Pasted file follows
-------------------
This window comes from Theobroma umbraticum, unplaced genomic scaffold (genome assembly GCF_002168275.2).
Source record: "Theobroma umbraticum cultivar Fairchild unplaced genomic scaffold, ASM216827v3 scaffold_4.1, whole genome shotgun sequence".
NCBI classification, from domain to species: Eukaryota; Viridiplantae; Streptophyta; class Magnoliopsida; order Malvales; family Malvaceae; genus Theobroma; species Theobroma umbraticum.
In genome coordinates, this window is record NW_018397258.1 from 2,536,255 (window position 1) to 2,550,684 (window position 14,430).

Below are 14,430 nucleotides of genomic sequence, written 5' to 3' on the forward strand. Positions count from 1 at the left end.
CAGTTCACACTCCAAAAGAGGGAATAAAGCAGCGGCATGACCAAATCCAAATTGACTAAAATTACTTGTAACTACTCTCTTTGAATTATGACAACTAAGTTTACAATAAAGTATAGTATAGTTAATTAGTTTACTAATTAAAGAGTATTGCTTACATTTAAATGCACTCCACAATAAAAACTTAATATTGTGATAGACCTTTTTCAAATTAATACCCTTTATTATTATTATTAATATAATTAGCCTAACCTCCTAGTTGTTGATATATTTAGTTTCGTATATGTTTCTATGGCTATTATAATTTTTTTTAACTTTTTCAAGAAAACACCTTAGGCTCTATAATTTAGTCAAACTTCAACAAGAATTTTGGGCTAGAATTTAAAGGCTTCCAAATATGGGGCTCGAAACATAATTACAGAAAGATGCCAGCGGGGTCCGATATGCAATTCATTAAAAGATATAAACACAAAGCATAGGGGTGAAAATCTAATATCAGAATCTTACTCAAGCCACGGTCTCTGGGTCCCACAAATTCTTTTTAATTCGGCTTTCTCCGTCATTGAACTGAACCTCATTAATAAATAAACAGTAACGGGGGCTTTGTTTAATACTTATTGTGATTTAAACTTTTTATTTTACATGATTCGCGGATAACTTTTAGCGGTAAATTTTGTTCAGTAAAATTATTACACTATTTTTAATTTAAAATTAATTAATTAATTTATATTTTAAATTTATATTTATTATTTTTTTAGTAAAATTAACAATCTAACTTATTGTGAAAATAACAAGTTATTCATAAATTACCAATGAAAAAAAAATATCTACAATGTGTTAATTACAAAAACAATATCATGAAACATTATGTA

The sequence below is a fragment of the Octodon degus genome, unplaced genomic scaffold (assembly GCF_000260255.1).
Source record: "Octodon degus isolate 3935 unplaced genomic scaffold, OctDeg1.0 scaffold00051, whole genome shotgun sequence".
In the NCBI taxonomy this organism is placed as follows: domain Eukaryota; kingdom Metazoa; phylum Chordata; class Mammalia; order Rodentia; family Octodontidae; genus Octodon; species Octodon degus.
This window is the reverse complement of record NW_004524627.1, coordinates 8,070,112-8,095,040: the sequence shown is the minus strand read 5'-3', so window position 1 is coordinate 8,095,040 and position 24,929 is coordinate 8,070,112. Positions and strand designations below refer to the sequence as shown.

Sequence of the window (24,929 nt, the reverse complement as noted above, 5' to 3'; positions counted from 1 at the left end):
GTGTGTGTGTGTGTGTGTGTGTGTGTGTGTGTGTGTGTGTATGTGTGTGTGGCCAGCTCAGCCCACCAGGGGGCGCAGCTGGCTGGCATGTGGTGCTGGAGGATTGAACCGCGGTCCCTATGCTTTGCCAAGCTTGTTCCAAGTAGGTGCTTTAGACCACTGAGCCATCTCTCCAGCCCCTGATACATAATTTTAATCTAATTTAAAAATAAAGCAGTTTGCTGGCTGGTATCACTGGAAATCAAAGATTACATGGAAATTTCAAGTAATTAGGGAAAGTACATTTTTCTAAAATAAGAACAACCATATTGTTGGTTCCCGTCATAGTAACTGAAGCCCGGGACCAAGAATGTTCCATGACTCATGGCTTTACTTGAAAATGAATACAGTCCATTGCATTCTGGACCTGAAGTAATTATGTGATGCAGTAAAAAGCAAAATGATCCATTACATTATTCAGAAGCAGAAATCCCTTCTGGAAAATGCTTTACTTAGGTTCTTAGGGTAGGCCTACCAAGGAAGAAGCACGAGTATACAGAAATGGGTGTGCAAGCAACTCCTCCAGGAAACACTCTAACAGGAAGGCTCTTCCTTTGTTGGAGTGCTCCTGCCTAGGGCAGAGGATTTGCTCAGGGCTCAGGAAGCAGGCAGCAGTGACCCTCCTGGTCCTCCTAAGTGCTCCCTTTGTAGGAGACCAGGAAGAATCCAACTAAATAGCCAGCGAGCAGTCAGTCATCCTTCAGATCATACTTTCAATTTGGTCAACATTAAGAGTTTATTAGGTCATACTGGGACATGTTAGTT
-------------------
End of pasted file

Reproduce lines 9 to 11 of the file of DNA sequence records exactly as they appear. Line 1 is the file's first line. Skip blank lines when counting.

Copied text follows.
In the NCBI taxonomy this organism is placed as follows: domain Eukaryota; kingdom Metazoa; phylum Chordata; class Mammalia; order Rodentia; family Octodontidae; genus Octodon; species Octodon degus.
This window is the reverse complement of record NW_004524627.1, coordinates 8,070,112-8,095,040: the sequence shown is the minus strand read 5'-3', so window position 1 is coordinate 8,095,040 and position 24,929 is coordinate 8,070,112. Positions and strand designations below refer to the sequence as shown.

Sequence of the window (24,929 nt, the reverse complement as noted above, 5' to 3'; positions counted from 1 at the left end):